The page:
A hypothesis emerged and it went like this: western red cedar absorbs nutrients from the soil, which then leach out from the upper tree and rain down upon the branches of any trees below, including hemlocks. This repeated pulse of nutrients has the effect of raising the pH and lowering the acidity of the hemlock tree, therefore allowing this lichen to thrive. Research proved the hypothesis. Goward and his collaborators called it “the drip zone effect,” one of nature’s exquisite processes that happens beyond the scope of easy observation.
Over decades of botanizing, during which time he has published more than 100 scientific papers and formally described dozens of new lichens, Goward says he has witnessed the death by a thousand cuts to an ecosystem he loves.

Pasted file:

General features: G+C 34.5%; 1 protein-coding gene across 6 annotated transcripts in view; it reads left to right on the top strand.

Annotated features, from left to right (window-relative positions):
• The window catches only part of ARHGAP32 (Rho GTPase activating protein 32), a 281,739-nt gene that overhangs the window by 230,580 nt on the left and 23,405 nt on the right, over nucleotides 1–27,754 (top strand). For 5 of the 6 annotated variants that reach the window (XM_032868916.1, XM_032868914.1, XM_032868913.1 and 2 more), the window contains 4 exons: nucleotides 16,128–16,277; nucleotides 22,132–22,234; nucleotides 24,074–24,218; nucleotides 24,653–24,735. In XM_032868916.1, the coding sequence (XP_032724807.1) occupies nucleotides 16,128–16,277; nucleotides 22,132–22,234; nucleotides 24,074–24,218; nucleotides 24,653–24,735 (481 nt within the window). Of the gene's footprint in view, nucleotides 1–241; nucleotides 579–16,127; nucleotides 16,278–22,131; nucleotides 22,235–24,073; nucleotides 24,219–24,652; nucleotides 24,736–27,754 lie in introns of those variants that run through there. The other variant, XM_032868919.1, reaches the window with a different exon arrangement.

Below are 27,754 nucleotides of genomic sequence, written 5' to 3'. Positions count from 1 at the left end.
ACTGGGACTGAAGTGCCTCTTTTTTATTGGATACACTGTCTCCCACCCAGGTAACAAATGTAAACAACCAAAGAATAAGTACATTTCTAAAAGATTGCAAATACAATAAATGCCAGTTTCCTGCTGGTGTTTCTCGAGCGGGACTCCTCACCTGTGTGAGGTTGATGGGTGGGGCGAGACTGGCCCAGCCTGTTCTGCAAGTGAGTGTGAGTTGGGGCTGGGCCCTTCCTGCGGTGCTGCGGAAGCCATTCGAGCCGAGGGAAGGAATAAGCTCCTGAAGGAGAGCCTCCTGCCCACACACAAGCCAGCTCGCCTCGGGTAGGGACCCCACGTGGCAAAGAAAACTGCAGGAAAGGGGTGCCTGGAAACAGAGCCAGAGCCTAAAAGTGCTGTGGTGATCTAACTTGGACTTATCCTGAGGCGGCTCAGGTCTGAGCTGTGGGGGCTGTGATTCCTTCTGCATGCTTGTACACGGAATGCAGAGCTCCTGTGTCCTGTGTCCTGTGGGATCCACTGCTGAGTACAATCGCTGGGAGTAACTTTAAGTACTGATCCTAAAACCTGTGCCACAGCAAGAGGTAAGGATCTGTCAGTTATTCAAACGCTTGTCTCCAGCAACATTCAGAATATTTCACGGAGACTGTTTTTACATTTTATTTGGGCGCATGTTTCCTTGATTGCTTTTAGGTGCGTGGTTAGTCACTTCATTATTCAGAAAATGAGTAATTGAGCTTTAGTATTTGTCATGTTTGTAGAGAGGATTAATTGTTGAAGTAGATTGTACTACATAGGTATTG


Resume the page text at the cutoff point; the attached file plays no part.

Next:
Old growth forest has been a hot-button issue in BC for decades. Successive reports and government-appointed panels have red flagged the need to protect what remains of BC’s ancient forests. As far back as 1992, Mike Harcourt’s then-NDP government published the Old Growth Strategy. It was supposed to chart a new course for sustainable forest management and biodiversity protection. Instead, the report sat on the shelf and more or less gathered dust.
So last fall when BC Premier John Horgan announced logging deferrals on 26,000 square kilometres of coastal and inland old growth, including 400 square kilometres in the Incomappleux Valley, Goward said it felt like “too little, and too late.”
A postage stamp of inland rainforest near the north end of Duncan Lake in the West Kootenays is exactly what Goward is referring to. One hot summer day, I visited this remote forest with Craig Pettitt, a founding director of the Valhalla Wilderness Society. It was a long and dusty drive along the Duncan River, past its namesake lake, before we parked where the forest service road crosses the Duncan River and does a 180-degree swing southward.
“This is part of our Selkirk Mountain Caribou Park proposal,” Pettitt told me, gesturing at a wall of what looked like nondescript coniferous green lining the logging road.